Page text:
Which one of the following is correct? and which one is idiomatic?

  1. This is because a proper education will enhance the chances of women reaching high-level positions, consequently, the percentage of female senior managers will increase eventually.

  2. This because a proper education will enhance women's chances of reaching high-level positions................

  3. This because a proper education will enhance the chances of women to reach high-level positions................


3 Answers 3


The three phrases:

  1. the chances of women reaching high-level positions
  2. women's chances of reaching high-level positions
  3. the chances of women to reach high-level positions

are all correct. The first two are equivalent, while the third has a similar but not exactly the same meaning. "Chances of reaching" (#2 and equivalently #1) describes a probability of a random event, or statistical frequency. "Chance to reach" (#3) describes an opportunity, or a path that may be pursued by choice. (More on this difference)

The difference between the first two sentences seems to be a matter of style or preferred emphasis. The third one may be more adequate semantically due to the beginning of the sentence - education does indeed create more opportunity, so it enhances women's chances to reach (...) (and statistically it increases the chances of them reaching (...) - it is a subtle difference).

The first suggested sentence seems incorrect in another aspect - using "consequently" as a conjunction. Compound sentences with "and consequently" are more common (see here and here for examples). Alternatively, "consequently" can be used as a conjunctive adverb starting a new sentence (like "alternatively" in this one) or preceded by a semicolon.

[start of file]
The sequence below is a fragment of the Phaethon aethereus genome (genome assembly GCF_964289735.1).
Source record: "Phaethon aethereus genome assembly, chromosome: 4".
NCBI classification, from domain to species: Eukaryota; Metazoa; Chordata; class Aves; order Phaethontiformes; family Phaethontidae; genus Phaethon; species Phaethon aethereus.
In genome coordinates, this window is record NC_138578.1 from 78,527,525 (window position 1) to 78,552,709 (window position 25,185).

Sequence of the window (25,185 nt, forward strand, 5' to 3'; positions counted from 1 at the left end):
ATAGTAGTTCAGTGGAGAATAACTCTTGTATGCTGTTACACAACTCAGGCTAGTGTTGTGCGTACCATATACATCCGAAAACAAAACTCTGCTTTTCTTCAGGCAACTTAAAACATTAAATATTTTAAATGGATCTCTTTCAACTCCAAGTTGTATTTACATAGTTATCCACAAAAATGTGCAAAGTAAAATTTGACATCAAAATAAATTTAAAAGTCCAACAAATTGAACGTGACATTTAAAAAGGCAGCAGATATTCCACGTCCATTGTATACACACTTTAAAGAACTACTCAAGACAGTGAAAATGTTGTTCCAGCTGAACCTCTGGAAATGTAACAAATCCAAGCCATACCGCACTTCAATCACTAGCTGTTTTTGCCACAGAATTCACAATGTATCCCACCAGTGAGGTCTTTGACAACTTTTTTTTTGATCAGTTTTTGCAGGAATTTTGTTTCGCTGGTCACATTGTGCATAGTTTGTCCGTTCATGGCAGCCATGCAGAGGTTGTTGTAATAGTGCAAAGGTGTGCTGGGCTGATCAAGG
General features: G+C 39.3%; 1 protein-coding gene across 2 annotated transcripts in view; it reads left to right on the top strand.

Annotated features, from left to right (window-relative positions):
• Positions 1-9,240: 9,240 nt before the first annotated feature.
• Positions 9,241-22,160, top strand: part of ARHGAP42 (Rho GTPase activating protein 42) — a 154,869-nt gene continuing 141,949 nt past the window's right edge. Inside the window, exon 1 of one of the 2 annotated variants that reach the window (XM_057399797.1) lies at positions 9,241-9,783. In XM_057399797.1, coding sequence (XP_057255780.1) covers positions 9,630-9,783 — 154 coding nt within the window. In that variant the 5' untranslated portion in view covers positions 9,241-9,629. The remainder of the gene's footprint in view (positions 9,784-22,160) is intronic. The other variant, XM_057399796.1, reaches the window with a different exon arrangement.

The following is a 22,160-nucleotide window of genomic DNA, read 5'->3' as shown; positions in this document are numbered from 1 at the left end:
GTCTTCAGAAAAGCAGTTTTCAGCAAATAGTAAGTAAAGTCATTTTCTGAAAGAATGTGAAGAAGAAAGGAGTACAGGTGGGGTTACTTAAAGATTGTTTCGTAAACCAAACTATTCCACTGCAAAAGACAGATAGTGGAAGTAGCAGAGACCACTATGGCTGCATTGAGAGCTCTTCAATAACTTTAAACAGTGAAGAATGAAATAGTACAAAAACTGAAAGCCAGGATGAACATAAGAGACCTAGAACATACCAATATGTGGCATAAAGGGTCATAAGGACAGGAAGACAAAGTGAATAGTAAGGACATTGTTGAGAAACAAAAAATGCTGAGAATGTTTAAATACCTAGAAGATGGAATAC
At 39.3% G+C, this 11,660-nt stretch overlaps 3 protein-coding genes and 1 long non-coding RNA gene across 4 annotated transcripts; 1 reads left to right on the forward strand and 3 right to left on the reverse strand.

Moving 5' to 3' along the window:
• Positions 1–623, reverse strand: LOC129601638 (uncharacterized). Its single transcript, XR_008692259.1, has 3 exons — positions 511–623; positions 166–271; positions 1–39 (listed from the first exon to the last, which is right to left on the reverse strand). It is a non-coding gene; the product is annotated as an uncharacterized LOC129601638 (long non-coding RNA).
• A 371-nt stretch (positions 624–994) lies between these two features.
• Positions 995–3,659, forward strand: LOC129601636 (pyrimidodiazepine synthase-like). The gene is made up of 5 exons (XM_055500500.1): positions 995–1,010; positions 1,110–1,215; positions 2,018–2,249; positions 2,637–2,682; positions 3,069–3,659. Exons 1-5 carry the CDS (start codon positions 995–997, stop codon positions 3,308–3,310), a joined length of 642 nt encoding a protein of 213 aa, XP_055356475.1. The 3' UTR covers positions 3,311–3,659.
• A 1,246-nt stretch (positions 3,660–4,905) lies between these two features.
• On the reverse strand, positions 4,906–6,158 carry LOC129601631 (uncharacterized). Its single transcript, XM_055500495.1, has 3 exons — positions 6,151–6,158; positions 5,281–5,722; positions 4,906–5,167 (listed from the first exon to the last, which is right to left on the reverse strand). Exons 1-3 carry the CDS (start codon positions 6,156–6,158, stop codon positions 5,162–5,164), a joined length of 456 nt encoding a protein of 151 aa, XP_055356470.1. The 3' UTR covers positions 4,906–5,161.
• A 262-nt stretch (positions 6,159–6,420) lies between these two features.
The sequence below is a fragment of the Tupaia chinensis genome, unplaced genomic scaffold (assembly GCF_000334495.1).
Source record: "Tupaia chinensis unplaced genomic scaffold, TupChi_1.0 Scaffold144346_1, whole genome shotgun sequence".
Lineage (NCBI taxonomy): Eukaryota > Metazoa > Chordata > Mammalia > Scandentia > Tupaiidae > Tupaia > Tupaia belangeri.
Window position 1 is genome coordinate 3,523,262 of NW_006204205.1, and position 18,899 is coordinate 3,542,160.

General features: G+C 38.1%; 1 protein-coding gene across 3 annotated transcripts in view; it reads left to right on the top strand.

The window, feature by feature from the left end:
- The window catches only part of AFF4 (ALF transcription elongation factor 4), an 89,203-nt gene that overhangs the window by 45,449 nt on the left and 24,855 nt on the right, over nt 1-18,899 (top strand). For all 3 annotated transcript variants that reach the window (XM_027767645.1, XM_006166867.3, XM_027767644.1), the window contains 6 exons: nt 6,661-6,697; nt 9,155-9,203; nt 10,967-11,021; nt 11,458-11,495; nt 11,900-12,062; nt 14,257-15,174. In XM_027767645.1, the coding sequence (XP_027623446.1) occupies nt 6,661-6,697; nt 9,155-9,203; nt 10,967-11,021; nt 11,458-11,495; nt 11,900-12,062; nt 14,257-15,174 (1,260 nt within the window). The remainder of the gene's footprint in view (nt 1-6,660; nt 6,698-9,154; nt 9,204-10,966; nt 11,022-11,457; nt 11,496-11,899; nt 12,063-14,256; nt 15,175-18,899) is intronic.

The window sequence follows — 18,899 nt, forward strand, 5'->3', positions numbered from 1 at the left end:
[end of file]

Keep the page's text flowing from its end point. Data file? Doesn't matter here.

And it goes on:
If any of the other sentences (which are incomplete) is different in that aspect, that might be a reason to prefer it over the first one.


None of them are really idiomatic, per se. However, the third one seems grammatically incorrect. You shouldn't say:

the chances to reach

Instead, your first example works fine:

the chances of reaching

Your second example also works fine. Truly, you can say either the first or second, but avoid the third because it doesn't work, grammatically...

  • 1
    What is wrong with "the chances to reach"? You can say "she has a chance to reach a high-level position", it is about as common as "a chance of reaching". Commented Aug 15, 2019 at 5:55
  • 1
    @laugh - Yes, you can. But you can't say "the chances of her to reach a high-level position." First of all, it sounds awkward. Second of all, it probably sounds awkward because it's not grammatically correct! Commented Aug 15, 2019 at 13:24

1 & 2 both seem acceptable, but 2 reads more elegantly, possibly because of the alliteration created with women's chances.

These sentences are complex and have many multi-syllable words - it may help the reader therefore, to go with the option that reads more easily, with more natural breathing.

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